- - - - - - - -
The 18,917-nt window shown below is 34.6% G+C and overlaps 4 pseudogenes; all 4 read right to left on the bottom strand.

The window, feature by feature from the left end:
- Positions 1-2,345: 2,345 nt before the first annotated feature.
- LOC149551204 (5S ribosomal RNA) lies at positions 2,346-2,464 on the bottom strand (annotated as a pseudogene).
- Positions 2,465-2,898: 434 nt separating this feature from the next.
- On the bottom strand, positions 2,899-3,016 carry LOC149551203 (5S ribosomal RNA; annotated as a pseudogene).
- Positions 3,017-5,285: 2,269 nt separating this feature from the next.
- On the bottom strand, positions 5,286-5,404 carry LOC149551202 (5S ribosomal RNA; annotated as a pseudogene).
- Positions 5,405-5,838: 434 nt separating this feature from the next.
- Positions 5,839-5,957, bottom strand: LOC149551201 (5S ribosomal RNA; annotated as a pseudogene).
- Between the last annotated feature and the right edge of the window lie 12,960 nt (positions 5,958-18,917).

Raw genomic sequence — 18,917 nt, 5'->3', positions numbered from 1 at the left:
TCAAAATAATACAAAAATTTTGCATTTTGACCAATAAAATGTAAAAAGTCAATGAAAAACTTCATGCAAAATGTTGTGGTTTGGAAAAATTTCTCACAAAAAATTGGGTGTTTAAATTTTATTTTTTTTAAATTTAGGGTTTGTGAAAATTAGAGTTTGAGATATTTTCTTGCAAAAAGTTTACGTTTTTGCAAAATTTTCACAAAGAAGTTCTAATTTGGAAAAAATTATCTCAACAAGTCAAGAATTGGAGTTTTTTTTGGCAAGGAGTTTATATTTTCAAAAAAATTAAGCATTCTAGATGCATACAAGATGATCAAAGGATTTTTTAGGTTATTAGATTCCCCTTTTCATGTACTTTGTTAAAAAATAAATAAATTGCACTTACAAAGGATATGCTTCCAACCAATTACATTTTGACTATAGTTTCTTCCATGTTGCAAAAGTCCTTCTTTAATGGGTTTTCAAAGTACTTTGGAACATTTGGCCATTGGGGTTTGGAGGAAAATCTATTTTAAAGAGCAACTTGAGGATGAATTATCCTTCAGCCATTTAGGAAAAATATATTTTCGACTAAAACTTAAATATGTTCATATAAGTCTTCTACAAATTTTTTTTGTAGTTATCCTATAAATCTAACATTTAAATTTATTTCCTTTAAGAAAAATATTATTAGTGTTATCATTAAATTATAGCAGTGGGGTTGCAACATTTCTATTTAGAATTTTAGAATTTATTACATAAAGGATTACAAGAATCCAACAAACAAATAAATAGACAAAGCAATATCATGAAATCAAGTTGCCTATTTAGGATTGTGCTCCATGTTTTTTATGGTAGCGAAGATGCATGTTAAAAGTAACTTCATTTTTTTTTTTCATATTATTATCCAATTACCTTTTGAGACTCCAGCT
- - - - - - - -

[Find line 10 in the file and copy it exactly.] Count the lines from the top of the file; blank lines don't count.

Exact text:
- Positions 5,839-5,957, bottom strand: LOC149551201 (5S ribosomal RNA; annotated as a pseudogene).